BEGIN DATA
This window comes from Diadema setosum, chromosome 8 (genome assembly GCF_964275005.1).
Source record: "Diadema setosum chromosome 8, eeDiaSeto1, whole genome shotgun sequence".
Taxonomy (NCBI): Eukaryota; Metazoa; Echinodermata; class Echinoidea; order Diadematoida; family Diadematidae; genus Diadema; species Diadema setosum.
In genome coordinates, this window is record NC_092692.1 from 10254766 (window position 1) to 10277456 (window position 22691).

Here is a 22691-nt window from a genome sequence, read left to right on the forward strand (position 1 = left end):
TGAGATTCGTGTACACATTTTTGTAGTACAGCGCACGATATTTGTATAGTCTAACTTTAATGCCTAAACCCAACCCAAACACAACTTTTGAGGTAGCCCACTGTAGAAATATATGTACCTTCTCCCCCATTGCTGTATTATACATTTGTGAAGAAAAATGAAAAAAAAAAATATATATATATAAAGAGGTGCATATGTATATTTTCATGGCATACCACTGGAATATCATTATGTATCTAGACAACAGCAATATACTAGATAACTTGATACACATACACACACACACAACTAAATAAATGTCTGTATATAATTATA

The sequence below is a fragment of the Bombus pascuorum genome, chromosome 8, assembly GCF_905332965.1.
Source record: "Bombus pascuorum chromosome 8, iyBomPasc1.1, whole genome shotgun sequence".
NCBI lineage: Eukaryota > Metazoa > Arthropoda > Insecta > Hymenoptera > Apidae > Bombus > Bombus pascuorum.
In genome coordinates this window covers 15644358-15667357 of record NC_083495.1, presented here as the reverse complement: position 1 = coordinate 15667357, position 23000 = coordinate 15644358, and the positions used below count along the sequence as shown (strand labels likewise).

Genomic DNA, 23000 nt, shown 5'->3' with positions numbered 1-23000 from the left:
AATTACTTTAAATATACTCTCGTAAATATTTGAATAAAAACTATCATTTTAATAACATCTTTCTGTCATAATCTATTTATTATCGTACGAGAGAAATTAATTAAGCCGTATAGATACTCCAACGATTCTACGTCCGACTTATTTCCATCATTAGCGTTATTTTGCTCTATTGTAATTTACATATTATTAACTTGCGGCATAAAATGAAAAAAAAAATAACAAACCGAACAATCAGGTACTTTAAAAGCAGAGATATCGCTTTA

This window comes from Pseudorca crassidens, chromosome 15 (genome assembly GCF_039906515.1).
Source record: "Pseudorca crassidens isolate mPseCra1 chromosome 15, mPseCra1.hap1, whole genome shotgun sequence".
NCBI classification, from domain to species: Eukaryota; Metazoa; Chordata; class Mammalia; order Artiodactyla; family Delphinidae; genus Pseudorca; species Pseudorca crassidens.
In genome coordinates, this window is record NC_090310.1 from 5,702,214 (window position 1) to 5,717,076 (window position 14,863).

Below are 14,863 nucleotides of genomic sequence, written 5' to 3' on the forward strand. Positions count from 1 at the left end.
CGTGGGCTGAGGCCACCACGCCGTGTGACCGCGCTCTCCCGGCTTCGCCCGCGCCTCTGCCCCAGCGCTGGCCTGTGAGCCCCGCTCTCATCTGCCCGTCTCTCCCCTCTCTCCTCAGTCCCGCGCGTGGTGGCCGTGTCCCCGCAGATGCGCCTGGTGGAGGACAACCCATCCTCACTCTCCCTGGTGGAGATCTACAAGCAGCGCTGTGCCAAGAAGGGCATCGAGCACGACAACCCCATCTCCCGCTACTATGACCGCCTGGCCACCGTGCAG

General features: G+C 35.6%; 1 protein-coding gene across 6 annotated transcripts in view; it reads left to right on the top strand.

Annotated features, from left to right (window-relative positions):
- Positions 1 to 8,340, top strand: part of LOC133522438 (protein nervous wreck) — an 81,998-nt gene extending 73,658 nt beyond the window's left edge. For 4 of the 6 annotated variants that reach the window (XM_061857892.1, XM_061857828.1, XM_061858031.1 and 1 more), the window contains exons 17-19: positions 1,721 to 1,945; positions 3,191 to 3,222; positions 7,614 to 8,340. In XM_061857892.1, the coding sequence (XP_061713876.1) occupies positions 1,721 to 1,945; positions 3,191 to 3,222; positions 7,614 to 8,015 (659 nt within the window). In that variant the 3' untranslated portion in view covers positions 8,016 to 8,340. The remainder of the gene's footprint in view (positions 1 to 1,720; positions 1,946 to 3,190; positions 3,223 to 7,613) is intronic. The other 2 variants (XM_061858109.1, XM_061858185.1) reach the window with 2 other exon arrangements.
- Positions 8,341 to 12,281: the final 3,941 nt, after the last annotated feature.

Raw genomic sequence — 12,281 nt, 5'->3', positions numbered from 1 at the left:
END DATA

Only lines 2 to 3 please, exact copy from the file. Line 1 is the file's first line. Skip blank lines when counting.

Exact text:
Source record: "Diadema setosum chromosome 8, eeDiaSeto1, whole genome shotgun sequence".
Taxonomy (NCBI): Eukaryota; Metazoa; Echinodermata; class Echinoidea; order Diadematoida; family Diadematidae; genus Diadema; species Diadema setosum.